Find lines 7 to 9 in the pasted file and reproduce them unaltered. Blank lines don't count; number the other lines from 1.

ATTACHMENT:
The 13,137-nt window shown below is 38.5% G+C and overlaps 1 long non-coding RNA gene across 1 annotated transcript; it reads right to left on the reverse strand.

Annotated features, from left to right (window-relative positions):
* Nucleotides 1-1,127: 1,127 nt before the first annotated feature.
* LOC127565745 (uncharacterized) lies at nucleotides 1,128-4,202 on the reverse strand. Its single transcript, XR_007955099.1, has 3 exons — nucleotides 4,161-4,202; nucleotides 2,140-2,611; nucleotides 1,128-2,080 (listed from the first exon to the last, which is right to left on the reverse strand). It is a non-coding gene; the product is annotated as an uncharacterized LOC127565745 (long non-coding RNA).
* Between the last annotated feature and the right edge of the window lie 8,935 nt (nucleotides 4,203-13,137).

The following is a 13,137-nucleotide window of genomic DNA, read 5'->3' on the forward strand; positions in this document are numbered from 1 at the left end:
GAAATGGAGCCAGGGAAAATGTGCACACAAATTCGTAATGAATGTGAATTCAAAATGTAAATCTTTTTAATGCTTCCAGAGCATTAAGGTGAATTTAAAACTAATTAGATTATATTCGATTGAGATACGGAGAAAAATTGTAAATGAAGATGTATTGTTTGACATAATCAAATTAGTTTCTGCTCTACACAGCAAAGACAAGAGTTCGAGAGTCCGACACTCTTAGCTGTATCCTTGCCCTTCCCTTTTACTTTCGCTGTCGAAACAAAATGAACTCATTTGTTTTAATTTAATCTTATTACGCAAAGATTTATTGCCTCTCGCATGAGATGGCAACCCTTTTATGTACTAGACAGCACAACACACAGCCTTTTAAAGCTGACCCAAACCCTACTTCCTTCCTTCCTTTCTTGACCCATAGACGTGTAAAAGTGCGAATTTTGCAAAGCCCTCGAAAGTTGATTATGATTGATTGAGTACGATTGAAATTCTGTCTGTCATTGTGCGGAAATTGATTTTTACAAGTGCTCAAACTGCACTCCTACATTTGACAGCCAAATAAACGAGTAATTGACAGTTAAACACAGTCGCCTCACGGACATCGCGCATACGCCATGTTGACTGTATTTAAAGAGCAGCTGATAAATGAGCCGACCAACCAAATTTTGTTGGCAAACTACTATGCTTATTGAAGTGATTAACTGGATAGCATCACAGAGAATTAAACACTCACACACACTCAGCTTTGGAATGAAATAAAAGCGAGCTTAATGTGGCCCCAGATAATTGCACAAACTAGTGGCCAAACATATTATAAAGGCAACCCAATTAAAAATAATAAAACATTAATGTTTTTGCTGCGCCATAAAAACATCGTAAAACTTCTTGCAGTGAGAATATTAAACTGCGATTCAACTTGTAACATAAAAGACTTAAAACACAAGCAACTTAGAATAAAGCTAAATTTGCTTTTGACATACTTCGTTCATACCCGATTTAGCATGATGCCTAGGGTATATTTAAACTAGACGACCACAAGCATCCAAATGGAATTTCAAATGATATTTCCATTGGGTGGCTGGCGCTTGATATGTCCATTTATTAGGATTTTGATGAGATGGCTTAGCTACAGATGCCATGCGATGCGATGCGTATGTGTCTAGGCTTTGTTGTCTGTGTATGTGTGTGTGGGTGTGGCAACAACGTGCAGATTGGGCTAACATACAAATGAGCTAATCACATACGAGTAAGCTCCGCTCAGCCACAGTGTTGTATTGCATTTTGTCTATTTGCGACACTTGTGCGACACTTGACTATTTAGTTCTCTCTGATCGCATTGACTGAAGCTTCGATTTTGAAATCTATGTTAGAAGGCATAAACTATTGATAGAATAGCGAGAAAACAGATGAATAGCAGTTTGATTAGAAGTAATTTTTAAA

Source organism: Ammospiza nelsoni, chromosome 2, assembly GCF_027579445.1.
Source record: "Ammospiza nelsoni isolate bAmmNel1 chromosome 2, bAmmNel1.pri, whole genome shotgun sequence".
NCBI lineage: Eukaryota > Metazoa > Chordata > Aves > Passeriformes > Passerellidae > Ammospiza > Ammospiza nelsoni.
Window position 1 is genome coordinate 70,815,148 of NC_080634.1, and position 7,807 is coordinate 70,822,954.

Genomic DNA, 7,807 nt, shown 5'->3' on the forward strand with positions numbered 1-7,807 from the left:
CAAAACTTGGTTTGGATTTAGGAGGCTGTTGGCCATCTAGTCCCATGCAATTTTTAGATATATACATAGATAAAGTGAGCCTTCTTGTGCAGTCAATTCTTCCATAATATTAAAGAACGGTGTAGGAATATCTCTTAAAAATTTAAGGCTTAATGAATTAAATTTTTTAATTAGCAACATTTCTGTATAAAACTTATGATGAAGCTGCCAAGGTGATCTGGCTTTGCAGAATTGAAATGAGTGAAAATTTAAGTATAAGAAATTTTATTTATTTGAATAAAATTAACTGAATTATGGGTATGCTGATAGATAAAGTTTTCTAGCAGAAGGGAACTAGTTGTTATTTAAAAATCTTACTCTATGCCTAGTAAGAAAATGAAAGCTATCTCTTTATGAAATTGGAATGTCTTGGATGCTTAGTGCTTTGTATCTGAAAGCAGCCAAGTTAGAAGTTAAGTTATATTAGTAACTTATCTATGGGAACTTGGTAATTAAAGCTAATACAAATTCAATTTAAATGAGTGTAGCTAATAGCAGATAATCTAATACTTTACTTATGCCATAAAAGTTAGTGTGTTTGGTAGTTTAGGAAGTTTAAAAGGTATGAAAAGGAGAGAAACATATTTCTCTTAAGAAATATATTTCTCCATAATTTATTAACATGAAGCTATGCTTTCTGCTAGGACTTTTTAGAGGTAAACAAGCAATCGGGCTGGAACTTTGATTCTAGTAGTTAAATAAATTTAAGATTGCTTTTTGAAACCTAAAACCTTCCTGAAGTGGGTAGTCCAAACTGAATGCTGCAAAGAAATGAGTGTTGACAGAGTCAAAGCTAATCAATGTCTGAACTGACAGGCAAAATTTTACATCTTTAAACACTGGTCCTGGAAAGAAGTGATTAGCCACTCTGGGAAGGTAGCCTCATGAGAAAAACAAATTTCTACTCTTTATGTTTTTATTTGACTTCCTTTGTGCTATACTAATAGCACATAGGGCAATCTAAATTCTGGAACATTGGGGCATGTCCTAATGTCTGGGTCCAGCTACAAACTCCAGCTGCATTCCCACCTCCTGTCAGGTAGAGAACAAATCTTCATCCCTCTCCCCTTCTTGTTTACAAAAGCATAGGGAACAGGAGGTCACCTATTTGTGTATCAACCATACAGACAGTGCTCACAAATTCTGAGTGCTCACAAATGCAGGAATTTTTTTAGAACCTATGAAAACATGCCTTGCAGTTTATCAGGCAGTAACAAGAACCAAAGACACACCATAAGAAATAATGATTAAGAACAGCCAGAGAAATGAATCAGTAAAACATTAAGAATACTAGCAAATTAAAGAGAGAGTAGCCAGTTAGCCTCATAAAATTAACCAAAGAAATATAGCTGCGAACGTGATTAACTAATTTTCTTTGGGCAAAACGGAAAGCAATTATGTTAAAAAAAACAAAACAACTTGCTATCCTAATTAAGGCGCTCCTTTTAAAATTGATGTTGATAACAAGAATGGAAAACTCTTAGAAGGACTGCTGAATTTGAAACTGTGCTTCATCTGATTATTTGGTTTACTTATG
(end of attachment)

GAAATGGAGCCAGGGAAAATGTGCACACAAATTCGTAATGAATGTGAATTCAAAATGTAAATCTTTTTAATGCTTCCAGAGCATTAAGGTGAATTTAAAACTAATTAGATTATATTCGATTGAGATACGGAGAAAAATTGTAAATGAAGATGTATTGTTTGACATAATCAAATTAGTTTCTGCTCTACACAGCAAAGACAAGAGTTCGAGAGTCCGACACTCTTAGCTGTATCCTTGCCCTTCCCTTTTACTTTCGCTGTCGAAACAAAATGAACTCATTTGTTTTAATTTAATCTTATTACGCAAAGATTTATTGCCTCTCGCATGAGATGGCAACCCTTTTATGTACTAGACAGCACAACACACAGCCTTTTAAAGCTGACCCAAACCCTACTTCCTTCCTTCCTTTCTTGACCCATAGACGTGTAAAAGTGCGAATTTTGCAAAGCCCTCGAAAGTTGATTATGATTGATTGAGTACGATTGAAATTCTGTCTGTCATTGTGCGGAAATTGATTTTTACAAGTGCTCAAACTGCACTCCTACATTTGACAGCCAAATAAACGAGTAATTGACAGTTAAACACAGTCGCCTCACGGACATCGCGCATACGCCATGTTGACTGTATTTAAAGAGCAGCTGATAAATGAGCCGACCAACCAAATTTTGTTGGCAAACTACTATGCTTATTGAAGTGATTAACTGGATAGCATCACAGAGAATTAAACACTCACACACACTCAGCTTTGGAATGAAATAAAAGCGAGCTTAATGTGGCCCCAGATAATTGCACAAACTAGTGGCCAAACATATTATAAAGGCAACCCAATTAAAAATAATAAAACATTAATGTTTTTGCTGCGCCATAAAAACATCGTAAAACTTCTTGCAGTGAGAATATTAAACTGCGATTCAACTTGTAACATAAAAGACTTAAAACACAAGCAACTTAGAATAAAGCTAAATTTGCTTTTGACATACTTCGTTCATACCCGATTTAGCATGATGCCTAGGGTATATTTAAACTAGACGACCACAAGCATCCAAATGGAATTTCAAATGATATTTCCATTGGGTGGCTGGCGCTTGATATGTCCATTTATTAGGATTTTGATGAGATGGCTTAGCTACAGATGCCATGCGATGCGATGCGTATGTGTCTAGGCTTTGTTGTCTGTGTATGTGTGTGTGGGTGTGGCAACAACGTGCAGATTGGGCTAACATACAAATGAGCTAATCACATACGAGTAAGCTCCGCTCAGCCACAGTGTTGTATTGCATTTTGTCTATTTGCGACACTTGTGCGACACTTGACTATTTAGTTCTCTCTGATCGCATTGACTGAAGCTTCGATTTTGAAATCTATGTTAGAAGGCATAAACTATTGATAGAATAGCGAGAAAACAGATGAATAGCAGTTTGATTAGAAGTAATTTTTAAA

Source organism: Ammospiza nelsoni, chromosome 2, assembly GCF_027579445.1.
Source record: "Ammospiza nelsoni isolate bAmmNel1 chromosome 2, bAmmNel1.pri, whole genome shotgun sequence".